The Sennheiser Momentum 2.0 In-Ear Wireless are well-reviewed and often cost around £90 on Amazon. Similarly, the Sennheiser CX 7.00 BT have also been around £90. Both of these have a shorter battery life, use the older Bluetooth 4.1 and have a smaller range for frequency response.
If you can cope with the open fit design Huawei FreeBuds 3 are the best TWS alternative I can think of, costing about £20 more but offering active noise cancelling and a dual-driver design. They don’t sound as good these, but they are much better than other TWS options at this price.
The Creative Aurvana Trio Wireless are superb, a refreshing change from all the true wireless earphones I get sent to review.
While the neckband design has fallen out of fashion, it allows Creative to offer a triple driver design, advanced audio codecs and exceptional battery life all at a reasonable price.
From my limited research, no TWS earphone offers a triple driver design, with the best you can find being dual drivers similar to the Huawei Freebuds 3.
For anyone looking for in-ear headphones with aptX LL the choices are slim, there is the Aukey B80 and Sennheiser have several options.
Overall, if you want a pair of in-ear headphones and value audio quality and latency over compactness and versatility in use, then these are superb.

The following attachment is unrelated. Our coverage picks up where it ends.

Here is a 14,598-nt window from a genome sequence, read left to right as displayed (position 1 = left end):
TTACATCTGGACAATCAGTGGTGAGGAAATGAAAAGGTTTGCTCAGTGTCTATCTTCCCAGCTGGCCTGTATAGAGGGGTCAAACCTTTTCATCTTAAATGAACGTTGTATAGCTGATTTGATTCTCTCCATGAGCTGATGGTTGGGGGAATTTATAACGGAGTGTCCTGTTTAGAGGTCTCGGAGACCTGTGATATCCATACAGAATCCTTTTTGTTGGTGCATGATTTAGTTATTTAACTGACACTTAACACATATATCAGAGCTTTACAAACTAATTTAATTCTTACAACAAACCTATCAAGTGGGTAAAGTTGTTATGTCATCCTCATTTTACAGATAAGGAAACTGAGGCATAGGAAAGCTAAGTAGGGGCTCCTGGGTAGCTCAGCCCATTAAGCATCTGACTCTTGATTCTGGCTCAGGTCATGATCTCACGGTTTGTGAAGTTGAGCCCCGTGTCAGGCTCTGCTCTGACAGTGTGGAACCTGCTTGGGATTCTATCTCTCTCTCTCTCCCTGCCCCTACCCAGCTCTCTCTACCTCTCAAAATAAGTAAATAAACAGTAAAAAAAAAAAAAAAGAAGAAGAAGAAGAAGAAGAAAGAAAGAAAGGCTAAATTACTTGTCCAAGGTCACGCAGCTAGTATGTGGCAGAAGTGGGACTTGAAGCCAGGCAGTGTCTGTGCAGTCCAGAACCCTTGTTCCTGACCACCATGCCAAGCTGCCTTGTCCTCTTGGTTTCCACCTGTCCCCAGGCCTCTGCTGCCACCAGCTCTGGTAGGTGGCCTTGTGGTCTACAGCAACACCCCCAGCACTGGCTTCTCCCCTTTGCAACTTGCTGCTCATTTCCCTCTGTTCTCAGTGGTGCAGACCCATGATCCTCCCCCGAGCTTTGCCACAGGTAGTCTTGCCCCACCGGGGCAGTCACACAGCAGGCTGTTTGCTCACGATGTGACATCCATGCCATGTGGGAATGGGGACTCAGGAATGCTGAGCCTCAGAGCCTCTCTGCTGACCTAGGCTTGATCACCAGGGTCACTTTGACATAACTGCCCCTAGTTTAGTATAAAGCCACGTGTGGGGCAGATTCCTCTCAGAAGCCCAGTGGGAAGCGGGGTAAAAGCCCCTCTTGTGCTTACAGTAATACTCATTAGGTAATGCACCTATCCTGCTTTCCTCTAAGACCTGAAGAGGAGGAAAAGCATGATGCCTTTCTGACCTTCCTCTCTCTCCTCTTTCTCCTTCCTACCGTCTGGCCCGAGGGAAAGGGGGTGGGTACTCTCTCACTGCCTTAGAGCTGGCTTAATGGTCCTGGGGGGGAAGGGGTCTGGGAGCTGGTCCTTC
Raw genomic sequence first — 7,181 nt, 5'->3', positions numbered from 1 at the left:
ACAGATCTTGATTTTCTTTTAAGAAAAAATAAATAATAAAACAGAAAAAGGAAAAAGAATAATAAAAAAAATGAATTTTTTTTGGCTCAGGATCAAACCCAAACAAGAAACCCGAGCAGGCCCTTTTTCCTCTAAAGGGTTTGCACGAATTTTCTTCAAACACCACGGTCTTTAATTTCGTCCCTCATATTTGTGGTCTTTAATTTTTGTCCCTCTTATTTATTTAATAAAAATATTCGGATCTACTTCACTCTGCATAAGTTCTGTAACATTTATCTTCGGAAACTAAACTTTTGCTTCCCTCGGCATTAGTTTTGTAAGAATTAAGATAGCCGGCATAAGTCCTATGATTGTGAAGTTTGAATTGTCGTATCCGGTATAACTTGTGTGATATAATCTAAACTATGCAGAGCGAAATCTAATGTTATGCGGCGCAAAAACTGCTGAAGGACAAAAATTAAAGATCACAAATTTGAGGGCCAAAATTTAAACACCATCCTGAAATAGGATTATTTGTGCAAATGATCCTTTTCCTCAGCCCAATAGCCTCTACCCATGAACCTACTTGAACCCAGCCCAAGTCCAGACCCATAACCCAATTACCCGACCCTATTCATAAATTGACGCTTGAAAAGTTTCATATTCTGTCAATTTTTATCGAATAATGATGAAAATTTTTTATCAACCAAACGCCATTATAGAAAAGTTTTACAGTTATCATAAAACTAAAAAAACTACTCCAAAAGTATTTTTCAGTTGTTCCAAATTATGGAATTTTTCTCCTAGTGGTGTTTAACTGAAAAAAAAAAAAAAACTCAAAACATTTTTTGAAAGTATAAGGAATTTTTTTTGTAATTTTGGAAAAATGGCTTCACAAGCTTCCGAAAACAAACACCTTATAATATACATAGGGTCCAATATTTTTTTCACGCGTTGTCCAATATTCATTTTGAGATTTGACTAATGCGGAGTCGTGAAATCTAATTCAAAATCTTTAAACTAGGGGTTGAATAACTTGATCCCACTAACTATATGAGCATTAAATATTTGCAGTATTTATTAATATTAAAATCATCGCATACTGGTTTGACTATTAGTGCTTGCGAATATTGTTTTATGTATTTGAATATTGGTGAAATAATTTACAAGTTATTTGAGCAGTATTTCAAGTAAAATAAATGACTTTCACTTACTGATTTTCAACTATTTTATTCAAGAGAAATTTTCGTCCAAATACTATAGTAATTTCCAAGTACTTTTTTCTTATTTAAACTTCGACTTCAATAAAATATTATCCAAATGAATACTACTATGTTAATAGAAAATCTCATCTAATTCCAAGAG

Creative Aurvana Trio Wireless Earphones Review Rating
Probably the best sounding sub-£100 earphones I have used in years, the sound quality far outclasses many more expensive TWS options. With options for HD or low latency audio, these are perfect for music lovers, gamers and watching movies. Just don’t wear them to the gym.
Overall - 90%90%
Superb sound quality
aptX Low Latency is excellent for both gaming and watching movies/tv
Buying them with the BT-W3 adaptor saves £15
No IP rating
Carrying around band with wires is less convenient than a small TWS case.
I am James, a UK-based tech enthusiast and the Editor and Owner of Mighty Gadget, which I’ve proudly run since 2007. Passionate about all things technology, my expertise spans from computers and networking to mobile, wearables, and smart home devices.
As a fitness fanatic who loves running and cycling, I also have a keen interest in fitness-related technology, and I take every opportunity to cover this niche on my blog. My diverse interests allow me to bring a unique perspective to tech blogging, merging lifestyle, fitness, and the latest tech trends.
In my academic pursuits, I earned a BSc in Information Systems Design from UCLAN, before advancing my learning with a Master’s Degree in Computing. This advanced study also included Cisco CCNA accreditation, further demonstrating my commitment to understanding and staying ahead of the technology curve.
I’m proud to share that Vuelio has consistently ranked Mighty Gadget as one of the top technology blogs in the UK. With my dedication to technology and drive to share my insights, I aim to continue providing my readers with engaging and informative content.
Last update on 2024-03-05 / Affiliate links / Images from Amazon Product Advertising API